Two permanent Aboriginal artworks unveiled

Families, staff and visitors to the RCH will now be welcomed by two new artworks, which have been created by First Nations Artists. Celebrate. Create. Connect. The RCH150 Aboriginal Art Project was officially launched on Thursday 27th May 2021 as part of National Reconciliation Week to create a lasting legacy for Aboriginal and Torres Strait Islander communities.

Commissioned by the RCH Foundation in recognition of the hospital’s 150th anniversary, the Aboriginal Art Project features the work of three artists and has been made possible through the generosity of Mr Ken Harrison AM KSJ and Mrs Jill Harrison OAM DSJ, with support from Peter and Sylvia Stach via the Debbie Stach Memorial Gift Fund.​



Pitjantjatjara/Yankunytjatjara artist Elizabeth Close and Wurundjeri/Dja Dja Wurrung artist Samantha Roberts have collaborated to create a four-story mural on the north facade of the hospital’s building at 48 Flemington Road.

TOGETHER is inspired by the connection to country, culture, community, place and space that Aboriginal and Torres Strait Islander people have, and the impact this has on individual wellness. These concepts are enmeshed within Indigenous personhood.

TOGETHER celebrates collaboration. The partnership between the artists behind this work reflects a whole-of-service relationship that underpins the care for every child and family at the RCH.


Yamatji artist Robyne Latham‘s burnished-bronze sculpture LEAF, has taken up residence in the Northern Court of the hospital, creating a space of cultural inclusion within the hospital gardens.

LEAF celebrates 150 years of the RCH and the ongoing care of Aboriginal and Torres Strait Islander children and their families. The patternation of the sculpture references the diversity of Australia’s First Nation cultures, through the vibrant circularity of the seasons, from the past to the future, while embracing the now.

LEAF is dedicated to those who have deeply listened to, and heard, each other.

TOGETHER by Elizabeth Close and Samantha Roberts

LEAF by Robyne Latham

To discover more about the participating artists and the stories behind their design inspiration, click here.

Bebe Backhouse, a Bardi Jawi man and Director of RCH150, believes this landmark project will strengthen the connection between Indigenous communities and the RCH.

“It is important for all Australians to recognise and acknowledge the special relationships that Aboriginal and Torres Strait Islander people have with our traditional land and waters, as well as our history, diverse cultures and customs. In this spirit, the presence of Indigenous art and culture at the hospital is of significant value.” said Bebe.

“This project allows the hospital and the RCH Foundation to continue to grow and strengthen its relationships with Indigenous communities across the country, while promoting the importance of good health in a culturally safe environment.”

Sue Hunt, Chief Executive Officer, the RCH Foundation, said the project is visual recognition that the RCH and the RCH Foundation are committed to being a place where all Aboriginal and Torres Strait Islander peoples are welcome.

“It is important that we acknowledge the integral roles Indigenous people have played in the history of our country and ensure that we maintain respect and inclusion across our services so that we can improve the health and wellbeing of our entire community,” said Sue.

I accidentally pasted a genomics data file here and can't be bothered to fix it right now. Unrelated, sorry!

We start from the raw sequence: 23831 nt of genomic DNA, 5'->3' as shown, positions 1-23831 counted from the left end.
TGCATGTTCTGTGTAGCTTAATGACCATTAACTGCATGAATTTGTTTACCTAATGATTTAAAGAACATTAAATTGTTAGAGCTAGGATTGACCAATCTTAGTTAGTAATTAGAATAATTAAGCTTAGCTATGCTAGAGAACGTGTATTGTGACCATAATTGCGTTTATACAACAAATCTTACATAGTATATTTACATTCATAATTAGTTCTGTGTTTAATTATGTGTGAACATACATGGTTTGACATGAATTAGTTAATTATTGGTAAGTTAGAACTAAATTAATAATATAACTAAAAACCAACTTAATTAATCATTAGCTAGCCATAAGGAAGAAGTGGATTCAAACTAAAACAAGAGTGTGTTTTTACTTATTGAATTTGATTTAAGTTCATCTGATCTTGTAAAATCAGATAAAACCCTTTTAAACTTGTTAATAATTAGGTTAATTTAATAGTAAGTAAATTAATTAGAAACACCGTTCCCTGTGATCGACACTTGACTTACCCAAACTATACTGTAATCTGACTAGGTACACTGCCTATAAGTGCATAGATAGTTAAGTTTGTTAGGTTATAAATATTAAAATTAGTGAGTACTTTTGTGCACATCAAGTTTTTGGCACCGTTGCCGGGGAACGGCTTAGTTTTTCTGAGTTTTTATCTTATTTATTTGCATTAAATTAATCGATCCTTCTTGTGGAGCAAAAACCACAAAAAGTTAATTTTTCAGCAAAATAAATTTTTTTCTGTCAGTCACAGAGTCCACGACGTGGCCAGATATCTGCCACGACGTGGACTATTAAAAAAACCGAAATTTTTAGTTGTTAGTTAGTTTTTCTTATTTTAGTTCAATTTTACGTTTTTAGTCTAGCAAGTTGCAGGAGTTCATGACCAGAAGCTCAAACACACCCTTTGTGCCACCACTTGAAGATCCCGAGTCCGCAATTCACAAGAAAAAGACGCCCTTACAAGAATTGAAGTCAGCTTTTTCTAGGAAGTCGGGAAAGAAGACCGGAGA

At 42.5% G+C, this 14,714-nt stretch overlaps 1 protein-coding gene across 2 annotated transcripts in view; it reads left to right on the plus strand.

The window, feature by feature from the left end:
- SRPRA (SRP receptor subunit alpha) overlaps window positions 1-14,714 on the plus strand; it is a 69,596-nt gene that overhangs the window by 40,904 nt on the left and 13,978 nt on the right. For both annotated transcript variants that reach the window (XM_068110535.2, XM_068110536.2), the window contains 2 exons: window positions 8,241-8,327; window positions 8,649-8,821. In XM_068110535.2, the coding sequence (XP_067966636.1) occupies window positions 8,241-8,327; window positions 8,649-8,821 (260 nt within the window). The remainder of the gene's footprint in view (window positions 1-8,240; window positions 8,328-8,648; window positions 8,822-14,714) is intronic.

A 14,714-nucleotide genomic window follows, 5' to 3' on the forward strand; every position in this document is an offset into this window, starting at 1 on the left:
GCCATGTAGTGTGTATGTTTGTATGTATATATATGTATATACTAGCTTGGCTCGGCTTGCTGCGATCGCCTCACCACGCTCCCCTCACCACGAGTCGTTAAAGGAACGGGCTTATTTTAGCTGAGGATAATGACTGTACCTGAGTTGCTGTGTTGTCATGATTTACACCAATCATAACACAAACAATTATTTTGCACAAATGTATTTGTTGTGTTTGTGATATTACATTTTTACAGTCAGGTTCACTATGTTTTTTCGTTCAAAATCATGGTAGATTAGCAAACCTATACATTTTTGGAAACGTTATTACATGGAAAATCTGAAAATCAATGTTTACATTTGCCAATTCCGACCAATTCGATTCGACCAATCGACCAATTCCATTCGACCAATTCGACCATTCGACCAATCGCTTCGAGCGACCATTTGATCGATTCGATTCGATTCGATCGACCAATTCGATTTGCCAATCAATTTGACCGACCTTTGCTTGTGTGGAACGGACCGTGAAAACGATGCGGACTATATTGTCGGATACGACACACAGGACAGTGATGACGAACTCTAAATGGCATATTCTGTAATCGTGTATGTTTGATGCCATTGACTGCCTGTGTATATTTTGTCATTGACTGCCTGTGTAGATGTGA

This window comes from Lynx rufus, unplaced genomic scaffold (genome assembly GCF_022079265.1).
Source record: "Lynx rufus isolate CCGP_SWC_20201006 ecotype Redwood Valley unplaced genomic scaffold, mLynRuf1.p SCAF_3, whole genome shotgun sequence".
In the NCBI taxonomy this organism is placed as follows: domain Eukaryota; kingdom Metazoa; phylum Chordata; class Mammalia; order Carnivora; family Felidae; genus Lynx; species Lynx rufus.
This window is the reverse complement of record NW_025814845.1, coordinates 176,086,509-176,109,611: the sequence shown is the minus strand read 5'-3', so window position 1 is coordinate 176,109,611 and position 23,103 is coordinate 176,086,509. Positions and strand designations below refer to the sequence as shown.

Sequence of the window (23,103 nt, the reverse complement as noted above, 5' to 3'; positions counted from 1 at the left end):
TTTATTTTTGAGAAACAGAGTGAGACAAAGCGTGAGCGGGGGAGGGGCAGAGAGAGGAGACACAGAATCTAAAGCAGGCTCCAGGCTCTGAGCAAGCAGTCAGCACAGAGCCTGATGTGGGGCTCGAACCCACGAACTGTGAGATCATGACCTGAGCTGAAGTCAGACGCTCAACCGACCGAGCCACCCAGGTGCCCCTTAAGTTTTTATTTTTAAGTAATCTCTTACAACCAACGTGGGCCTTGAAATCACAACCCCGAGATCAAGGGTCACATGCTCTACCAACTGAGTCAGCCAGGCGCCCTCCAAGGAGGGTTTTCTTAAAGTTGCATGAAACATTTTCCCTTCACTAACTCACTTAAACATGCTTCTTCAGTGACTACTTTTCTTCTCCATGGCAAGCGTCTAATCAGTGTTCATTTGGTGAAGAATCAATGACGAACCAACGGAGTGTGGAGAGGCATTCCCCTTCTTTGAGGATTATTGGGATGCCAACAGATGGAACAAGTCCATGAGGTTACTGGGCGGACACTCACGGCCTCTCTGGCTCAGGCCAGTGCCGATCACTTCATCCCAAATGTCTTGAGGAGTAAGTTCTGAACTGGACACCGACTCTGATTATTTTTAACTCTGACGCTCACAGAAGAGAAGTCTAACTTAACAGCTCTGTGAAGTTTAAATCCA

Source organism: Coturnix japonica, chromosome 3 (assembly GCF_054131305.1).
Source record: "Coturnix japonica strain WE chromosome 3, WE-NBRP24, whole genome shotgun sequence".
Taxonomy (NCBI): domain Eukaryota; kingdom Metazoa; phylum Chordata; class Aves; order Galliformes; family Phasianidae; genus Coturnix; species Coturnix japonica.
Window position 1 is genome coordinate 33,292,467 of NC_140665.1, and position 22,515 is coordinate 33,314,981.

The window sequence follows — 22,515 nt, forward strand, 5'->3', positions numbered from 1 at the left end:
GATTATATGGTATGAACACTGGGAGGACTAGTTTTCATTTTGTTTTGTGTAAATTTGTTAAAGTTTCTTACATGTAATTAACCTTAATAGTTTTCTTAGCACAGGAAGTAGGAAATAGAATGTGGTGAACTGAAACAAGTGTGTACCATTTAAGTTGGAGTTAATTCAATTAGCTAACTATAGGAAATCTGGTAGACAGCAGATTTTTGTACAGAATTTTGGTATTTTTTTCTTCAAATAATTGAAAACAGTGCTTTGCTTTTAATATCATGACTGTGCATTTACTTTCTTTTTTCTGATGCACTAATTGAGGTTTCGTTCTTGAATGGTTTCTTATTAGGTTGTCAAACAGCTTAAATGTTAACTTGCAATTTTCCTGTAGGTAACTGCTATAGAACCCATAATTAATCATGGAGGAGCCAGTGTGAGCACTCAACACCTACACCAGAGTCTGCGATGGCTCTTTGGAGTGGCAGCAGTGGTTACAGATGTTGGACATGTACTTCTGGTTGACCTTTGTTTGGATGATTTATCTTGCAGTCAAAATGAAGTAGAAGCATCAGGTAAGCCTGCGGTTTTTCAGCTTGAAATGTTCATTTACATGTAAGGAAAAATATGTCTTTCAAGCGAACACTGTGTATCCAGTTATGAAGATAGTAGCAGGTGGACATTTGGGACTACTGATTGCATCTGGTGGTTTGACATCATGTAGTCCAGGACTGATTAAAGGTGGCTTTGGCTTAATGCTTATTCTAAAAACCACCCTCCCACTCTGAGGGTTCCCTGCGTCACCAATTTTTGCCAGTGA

“The RCH Foundation is excited and humbled to gift these artworks to the hospital, as symbols of healing and connection to the land, community and culture.”

John Stanway, Chief Executive Officer, the RCH, believes the landmark project will strengthen the connection between the RCH and First Nations patients and their families.

“Aboriginal culture is essential to the RCH. This project helps to demonstrate our ongoing commitment to improving health outcomes and strengthening connections with our First Nations communities.

“The RCH is dedicated to ensuring Indigenous children and young people have equitable access to the best possible healthcare – regardless of where they live.  It is important for all of us that First Nations culture and identity is always acknowledged at the hospital and that we never lose sight of our pursuit to close the gap on healthcare equality,” said John.

The RCH150 Aboriginal Art Project was made possible thanks to the support of Mr Ken Harrison AM KSJ and Mrs Jill Harrison OAM DSJ, who generously supported the project.

Ken and Jill Harrison with participating muralists

The couple are encouraging others to follow their sense of social responsibility towards Australia’s Indigenous people. The RCH

Foundation is immensely grateful for the ongoing contributions of the Harrisons, which you can read more about here. ​​

In bringing the project to life, the RCH Foundation was guided by a dedicated committee of Indigenous leaders, co-chaired by Aunty Joy Murphy AO, Senior Wurundjeri Elder, and N’arweet Dr Carolyn Briggs AM, Senior Boonwurrung Elder.

The RCH and RCH Foundation acknowledge the Wurundjeri people as the Traditional Custodians of the land on which we are located and respect all Aboriginal Australians while honouring their cultural and spiritual relationships to the lands and waters. The RCH and RCH Foundation acknowledge the artists who committed their time, talent and connection to country in creating art that will leave a significant cultural legacy for our hospital and community.

For further information about this project, please contact Heven-Lee Osborne, Project Manager, RCH Foundation at [email protected] or visit to keep updated.